NEW YORK CITY — New York City parents can expect to hear more on the city's plan for reopening schools after the holiday weekend, Mayor Bill de Blasio announced Wednesday.
"We will be back," the mayor asserted. "Next week we're going to announce the details of how we will come back. It will be in stages."
The update comes one week after de Blasio announced city schools would temporarily shut down as a result of the city's seven-day positivity rate reaching the 3% threshold he previously set.
Fully remote learning began the following day for students across NYC public schools.
"We've proved we can keep our schools safe. But we're going to have to come back a different way, given some of the challenges we're facing with this second wave bearing down on us," de Blasio said Wednesday of the new plans.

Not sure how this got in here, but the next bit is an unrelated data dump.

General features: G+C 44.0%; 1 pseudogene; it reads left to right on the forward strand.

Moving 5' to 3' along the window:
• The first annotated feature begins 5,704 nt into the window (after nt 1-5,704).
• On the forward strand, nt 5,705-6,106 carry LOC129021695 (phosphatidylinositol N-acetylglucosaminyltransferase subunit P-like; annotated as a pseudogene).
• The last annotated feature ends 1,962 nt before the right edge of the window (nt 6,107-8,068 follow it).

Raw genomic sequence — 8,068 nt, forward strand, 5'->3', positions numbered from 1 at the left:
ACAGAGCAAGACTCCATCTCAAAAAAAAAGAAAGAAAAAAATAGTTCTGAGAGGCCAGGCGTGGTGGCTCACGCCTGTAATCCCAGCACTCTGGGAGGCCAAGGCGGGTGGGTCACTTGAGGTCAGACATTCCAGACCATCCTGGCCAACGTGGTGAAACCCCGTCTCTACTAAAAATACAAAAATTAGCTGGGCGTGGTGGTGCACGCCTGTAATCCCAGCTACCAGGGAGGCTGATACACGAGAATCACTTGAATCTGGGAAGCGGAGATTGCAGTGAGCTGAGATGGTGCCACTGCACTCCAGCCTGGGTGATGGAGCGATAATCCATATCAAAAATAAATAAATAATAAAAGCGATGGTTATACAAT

The mayor first hinted at the new phased approach to reopening schools at his Monday briefing.
District 75 schools for special needs students will likely be the first to reopen, followed by elementary schools and then older grades, de Blasio said.
Increased COVID-19 testing is expected to play a major role in the new reopening guidelines.
The mayor said any student entering a school building will have to have a signed testing consent form on file.
"We want to be able to test any child, at any point," he said.
However, mandatory student vaccination is not currently in the plans for when a vaccine is available, de Blasio said when asked by PIX11's Kala Rama.
According to the mayor, it could be possible in the future for a school in a red or orange zone to remain open in some way, considering additional safety measures that will be part of the new reopening proposal.